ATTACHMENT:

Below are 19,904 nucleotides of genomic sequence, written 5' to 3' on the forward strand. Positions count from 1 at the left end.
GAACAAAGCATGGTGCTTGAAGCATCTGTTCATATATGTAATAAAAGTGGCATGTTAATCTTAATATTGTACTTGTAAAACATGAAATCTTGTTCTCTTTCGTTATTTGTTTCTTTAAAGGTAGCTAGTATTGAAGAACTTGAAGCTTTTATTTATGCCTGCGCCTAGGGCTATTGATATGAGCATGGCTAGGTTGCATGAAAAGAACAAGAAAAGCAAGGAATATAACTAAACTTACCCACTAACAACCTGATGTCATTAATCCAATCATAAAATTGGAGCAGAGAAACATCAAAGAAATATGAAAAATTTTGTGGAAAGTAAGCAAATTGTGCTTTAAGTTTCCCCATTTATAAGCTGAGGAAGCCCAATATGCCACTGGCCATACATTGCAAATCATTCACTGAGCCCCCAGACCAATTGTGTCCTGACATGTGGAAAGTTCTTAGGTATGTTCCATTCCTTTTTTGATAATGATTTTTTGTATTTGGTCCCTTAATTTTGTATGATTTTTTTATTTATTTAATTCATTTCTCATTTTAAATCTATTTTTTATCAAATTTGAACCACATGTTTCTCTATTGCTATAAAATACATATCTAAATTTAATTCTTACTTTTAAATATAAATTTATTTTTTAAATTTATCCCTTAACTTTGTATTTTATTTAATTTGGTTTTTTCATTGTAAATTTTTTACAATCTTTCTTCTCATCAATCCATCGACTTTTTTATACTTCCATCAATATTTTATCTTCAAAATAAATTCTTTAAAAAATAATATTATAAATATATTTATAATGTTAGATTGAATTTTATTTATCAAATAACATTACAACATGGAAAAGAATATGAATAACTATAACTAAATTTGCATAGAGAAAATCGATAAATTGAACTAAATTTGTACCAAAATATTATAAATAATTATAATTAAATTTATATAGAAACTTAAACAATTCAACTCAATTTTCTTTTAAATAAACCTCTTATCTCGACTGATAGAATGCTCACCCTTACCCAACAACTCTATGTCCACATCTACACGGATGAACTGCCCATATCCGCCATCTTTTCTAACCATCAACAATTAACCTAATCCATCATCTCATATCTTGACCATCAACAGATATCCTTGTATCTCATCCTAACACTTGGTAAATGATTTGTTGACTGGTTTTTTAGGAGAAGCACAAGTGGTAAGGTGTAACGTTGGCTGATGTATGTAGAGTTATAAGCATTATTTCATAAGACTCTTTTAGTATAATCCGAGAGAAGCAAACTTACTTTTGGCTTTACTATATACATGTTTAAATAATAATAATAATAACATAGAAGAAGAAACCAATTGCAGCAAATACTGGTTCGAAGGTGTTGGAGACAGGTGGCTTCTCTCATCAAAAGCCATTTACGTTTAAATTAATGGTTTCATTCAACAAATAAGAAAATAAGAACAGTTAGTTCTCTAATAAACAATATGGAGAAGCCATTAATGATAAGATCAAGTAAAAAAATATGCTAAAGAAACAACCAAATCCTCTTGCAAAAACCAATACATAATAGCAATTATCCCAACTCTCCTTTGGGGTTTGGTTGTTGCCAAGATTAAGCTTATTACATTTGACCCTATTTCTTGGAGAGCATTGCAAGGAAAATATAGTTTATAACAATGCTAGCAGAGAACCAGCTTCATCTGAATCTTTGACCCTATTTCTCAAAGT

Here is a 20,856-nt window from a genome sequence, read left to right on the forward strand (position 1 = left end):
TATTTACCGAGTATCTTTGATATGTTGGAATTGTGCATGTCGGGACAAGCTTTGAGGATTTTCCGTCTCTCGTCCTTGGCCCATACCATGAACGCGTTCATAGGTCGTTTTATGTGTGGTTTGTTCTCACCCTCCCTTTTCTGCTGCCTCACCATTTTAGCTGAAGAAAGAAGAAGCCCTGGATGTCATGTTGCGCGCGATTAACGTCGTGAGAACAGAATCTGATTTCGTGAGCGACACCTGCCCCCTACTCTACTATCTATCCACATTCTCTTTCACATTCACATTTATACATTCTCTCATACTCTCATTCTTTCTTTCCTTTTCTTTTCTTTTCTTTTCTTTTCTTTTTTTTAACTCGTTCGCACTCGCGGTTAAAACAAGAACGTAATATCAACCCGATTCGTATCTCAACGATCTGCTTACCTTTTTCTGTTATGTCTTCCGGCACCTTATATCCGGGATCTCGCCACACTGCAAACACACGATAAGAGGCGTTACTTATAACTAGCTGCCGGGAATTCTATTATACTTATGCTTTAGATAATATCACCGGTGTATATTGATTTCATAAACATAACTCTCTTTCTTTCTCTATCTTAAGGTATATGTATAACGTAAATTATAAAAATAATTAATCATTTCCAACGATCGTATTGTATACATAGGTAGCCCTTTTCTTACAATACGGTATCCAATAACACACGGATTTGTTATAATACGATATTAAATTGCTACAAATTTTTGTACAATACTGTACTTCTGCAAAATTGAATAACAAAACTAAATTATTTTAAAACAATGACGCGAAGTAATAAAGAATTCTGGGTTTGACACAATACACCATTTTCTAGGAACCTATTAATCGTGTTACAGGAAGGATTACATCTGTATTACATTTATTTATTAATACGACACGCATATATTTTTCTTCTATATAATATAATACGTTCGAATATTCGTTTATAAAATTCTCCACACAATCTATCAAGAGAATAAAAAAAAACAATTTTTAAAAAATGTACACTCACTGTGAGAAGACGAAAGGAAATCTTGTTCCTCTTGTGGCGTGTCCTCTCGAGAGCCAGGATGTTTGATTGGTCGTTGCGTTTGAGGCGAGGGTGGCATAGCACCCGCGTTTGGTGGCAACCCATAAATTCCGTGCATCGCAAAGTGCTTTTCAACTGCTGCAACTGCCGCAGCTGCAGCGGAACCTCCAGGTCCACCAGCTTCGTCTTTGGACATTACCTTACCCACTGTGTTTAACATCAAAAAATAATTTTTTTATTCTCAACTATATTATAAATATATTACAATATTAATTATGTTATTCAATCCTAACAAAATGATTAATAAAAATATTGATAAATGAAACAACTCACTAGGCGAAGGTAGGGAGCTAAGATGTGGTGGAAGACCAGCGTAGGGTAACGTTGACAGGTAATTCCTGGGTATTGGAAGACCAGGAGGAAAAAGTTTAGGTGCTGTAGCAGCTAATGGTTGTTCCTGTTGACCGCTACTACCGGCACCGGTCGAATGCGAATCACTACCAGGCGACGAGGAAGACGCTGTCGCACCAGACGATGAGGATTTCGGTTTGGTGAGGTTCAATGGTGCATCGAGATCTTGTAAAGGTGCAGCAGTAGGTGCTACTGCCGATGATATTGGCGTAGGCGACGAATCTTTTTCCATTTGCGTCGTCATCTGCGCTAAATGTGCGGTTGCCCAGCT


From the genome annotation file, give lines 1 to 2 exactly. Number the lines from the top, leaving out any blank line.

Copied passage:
Below are 19,904 nucleotides of genomic sequence, written 5' to 3' on the forward strand. Positions count from 1 at the left end.
GAACAAAGCATGGTGCTTGAAGCATCTGTTCATATATGTAATAAAAGTGGCATGTTAATCTTAATATTGTACTTGTAAAACATGAAATCTTGTTCTCTTTCGTTATTTGTTTCTTTAAAGGTAGCTAGTATTGAAGAACTTGAAGCTTTTATTTATGCCTGCGCCTAGGGCTATTGATATGAGCATGGCTAGGTTGCATGAAAAGAACAAGAAAAGCAAGGAATATAACTAAACTTACCCACTAACAACCTGATGTCATTAATCCAATCATAAAATTGGAGCAGAGAAACATCAAAGAAATATGAAAAATTTTGTGGAAAGTAAGCAAATTGTGCTTTAAGTTTCCCCATTTATAAGCTGAGGAAGCCCAATATGCCACTGGCCATACATTGCAAATCATTCACTGAGCCCCCAGACCAATTGTGTCCTGACATGTGGAAAGTTCTTAGGTATGTTCCATTCCTTTTTTGATAATGATTTTTTGTATTTGGTCCCTTAATTTTGTATGATTTTTTTATTTATTTAATTCATTTCTCATTTTAAATCTATTTTTTATCAAATTTGAACCACATGTTTCTCTATTGCTATAAAATACATATCTAAATTTAATTCTTACTTTTAAATATAAATTTATTTTTTAAATTTATCCCTTAACTTTGTATTTTATTTAATTTGGTTTTTTCATTGTAAATTTTTTACAATCTTTCTTCTCATCAATCCATCGACTTTTTTATACTTCCATCAATATTTTATCTTCAAAATAAATTCTTTAAAAAATAATATTATAAATATATTTATAATGTTAGATTGAATTTTATTTATCAAATAACATTACAACATGGAAAAGAATATGAATAACTATAACTAAATTTGCATAGAGAAAATCGATAAATTGAACTAAATTTGTACCAAAATATTATAAATAATTATAATTAAATTTATATAGAAACTTAAACAATTCAACTCAATTTTCTTTTAAATAAACCTCTTATCTCGACTGATAGAATGCTCACCCTTACCCAACAACTCTATGTCCACATCTACACGGATGAACTGCCCATATCCGCCATCTTTTCTAACCATCAACAATTAACCTAATCCATCATCTCATATCTTGACCATCAACAGATATCCTTGTATCTCATCCTAACACTTGGTAAATGATTTGTTGACTGGTTTTTTAGGAGAAGCACAAGTGGTAAGGTGTAACGTTGGCTGATGTATGTAGAGTTATAAGCATTATTTCATAAGACTCTTTTAGTATAATCCGAGAGAAGCAAACTTACTTTTGGCTTTACTATATACATGTTTAAATAATAATAATAATAACATAGAAGAAGAAACCAATTGCAGCAAATACTGGTTCGAAGGTGTTGGAGACAGGTGGCTTCTCTCATCAAAAGCCATTTACGTTTAAATTAATGGTTTCATTCAACAAATAAGAAAATAAGAACAGTTAGTTCTCTAATAAACAATATGGAGAAGCCATTAATGATAAGATCAAGTAAAAAAATATGCTAAAGAAACAACCAAATCCTCTTGCAAAAACCAATACATAATAGCAATTATCCCAACTCTCCTTTGGGGTTTGGTTGTTGCCAAGATTAAGCTTATTACATTTGACCCTATTTCTTGGAGAGCATTGCAAGGAAAATATAGTTTATAACAATGCTAGCAGAGAACCAGCTTCATCTGAATCTTTGACCCTATTTCTCAAAGT